Letter: Senior Housing Proposal

To the Editor:

To the Board of Selectmen, Town of Easton:

After 25 years of fighting multiple developers, Sacred Heart (many times) and the New England Prayer Center and its outrageous front parking lot, I had thought the battle was over when the citizens of Easton overwhelmingly voted at a special town meeting on May 31 to support the conservation easement on the South Park Avenue property.

Until the June 16 BOS meeting.

I can not believe that the BOS would even consider yet another age-restricted housing development on the property in the face of the Town vote. This is wrong for so many reasons, many of which were voiced at the BOS meeting.

First, once any project breaks Easton’s zoning regulations, further development is inevitable. If sewer hook-up is allowed to this proposed project, this will inspire other projects with sewer lines throughout the town. And don’t say that will never happen.

The same tired and recycled fallacies were voiced Thursday night as they were when prior age-restricted developments were considered for South Park Avenue. The attorney that spoke stated that this proposal was for the benefit of Easton seniors. No one is that magnanimous – this project is purely for profit. Easton seniors have no interest in downsizing to a more expensive town house with no amenities. Seniors either want to stay in their own homes or seek warmer weather, less housing expenses and are moving to states with little or no income tax, not the high taxes of the Northeast. And the way the economy is going with inflation eating into retirement accounts and higher mortgage rates, 36 units of age-restricted housing will be a tough sell. There appears to be a glut of senior housing already on the market (MISH, November 12, 2019). Once these units languish on the market, the developer will approach the town for a variance to open it up to all comers, negating any so called tax benefit to the town. Another concern would be for the developer to change his mind if he does not get the approvals and then threaten the Town with the old bait-and-switch routine to affordable housing. This happened before.

However, the main reason this proposal is wrong is because it defies what took place at the town meeting a few weeks ago. After years of threats of development, Easton citizens have repeatedly voted to preserve the property and again they voted for the conservation easement. You must honor that vote. How absurd that this developer and attorney were fearful to present this proposal during the town meeting. When has any developer and attorney been intimidated? I attended the meeting and there were people that came forth freely with opposing concerns and ideas with considerable debate to the wording of the ordinance. Ultimately, after the debate, the majority spoke to preserve the property.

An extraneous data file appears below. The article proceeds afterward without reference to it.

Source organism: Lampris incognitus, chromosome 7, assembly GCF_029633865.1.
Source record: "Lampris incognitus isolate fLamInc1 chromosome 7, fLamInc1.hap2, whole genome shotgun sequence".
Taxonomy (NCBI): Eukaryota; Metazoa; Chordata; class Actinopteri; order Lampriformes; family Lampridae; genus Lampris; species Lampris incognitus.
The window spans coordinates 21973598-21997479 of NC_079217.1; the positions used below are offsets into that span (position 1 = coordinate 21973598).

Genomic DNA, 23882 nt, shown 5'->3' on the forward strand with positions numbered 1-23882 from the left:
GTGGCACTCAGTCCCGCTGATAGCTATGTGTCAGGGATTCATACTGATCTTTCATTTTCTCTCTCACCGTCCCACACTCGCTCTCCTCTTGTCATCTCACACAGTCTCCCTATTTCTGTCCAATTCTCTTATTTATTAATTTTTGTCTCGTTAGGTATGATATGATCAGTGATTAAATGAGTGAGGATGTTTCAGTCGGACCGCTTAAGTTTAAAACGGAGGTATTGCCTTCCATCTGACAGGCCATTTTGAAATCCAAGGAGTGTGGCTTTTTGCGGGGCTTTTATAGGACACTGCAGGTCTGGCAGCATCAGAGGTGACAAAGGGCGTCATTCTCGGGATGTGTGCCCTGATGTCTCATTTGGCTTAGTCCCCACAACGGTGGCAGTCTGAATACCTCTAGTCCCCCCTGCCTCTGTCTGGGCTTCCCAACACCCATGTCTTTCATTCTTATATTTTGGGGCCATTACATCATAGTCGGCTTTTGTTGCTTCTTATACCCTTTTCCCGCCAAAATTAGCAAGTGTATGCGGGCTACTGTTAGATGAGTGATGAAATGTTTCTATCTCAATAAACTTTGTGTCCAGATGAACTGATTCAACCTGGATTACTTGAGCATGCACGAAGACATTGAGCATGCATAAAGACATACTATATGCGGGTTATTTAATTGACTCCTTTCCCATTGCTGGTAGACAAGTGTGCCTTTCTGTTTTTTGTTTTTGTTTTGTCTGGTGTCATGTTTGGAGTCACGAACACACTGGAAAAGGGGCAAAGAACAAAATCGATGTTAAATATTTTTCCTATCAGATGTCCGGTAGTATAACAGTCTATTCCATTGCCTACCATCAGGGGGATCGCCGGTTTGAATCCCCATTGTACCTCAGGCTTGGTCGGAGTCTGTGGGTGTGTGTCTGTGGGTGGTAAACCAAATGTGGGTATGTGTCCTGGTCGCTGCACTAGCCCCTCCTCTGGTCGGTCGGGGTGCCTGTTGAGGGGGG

I resent a developer and his fast-talking attorney telling the Town of Easton what to do with the property. The citizens of Easton told him what to do with his proposal Thursday night. The town voted to spend the $6 mil to preserve the property. The town should not be in the real estate business to make a profit. Open space is the purpose for this property and in the best interest of the town. The attorney made glib remarks that this project will not be obvious to the Town and not in a neighborhood. As I advised all of you in the public comment, the South Park property is in MY neighborhood and is also the entrance to the town.

Your fellow citizens voted and told the BOS to place a conservation easement on the property. They also told you last night to outright reject this proposal. The BOS made a recommendation to sell 19 acres to ALT but the remainder acres now are expendable for cluster housing?

Our own Town web site describes Easton as an oasis of rural charm in busy Fairfield county. If you, Dr. Bindleglass as First Selectman, Mr. Bob Lessler and Ms. Kristi Sogofsky, wish to be the architects for the destruction of Easton, what a tragic shame that you have violated the trust of the people.

Sincerely,

Christopher and Amalia Michos

Easton

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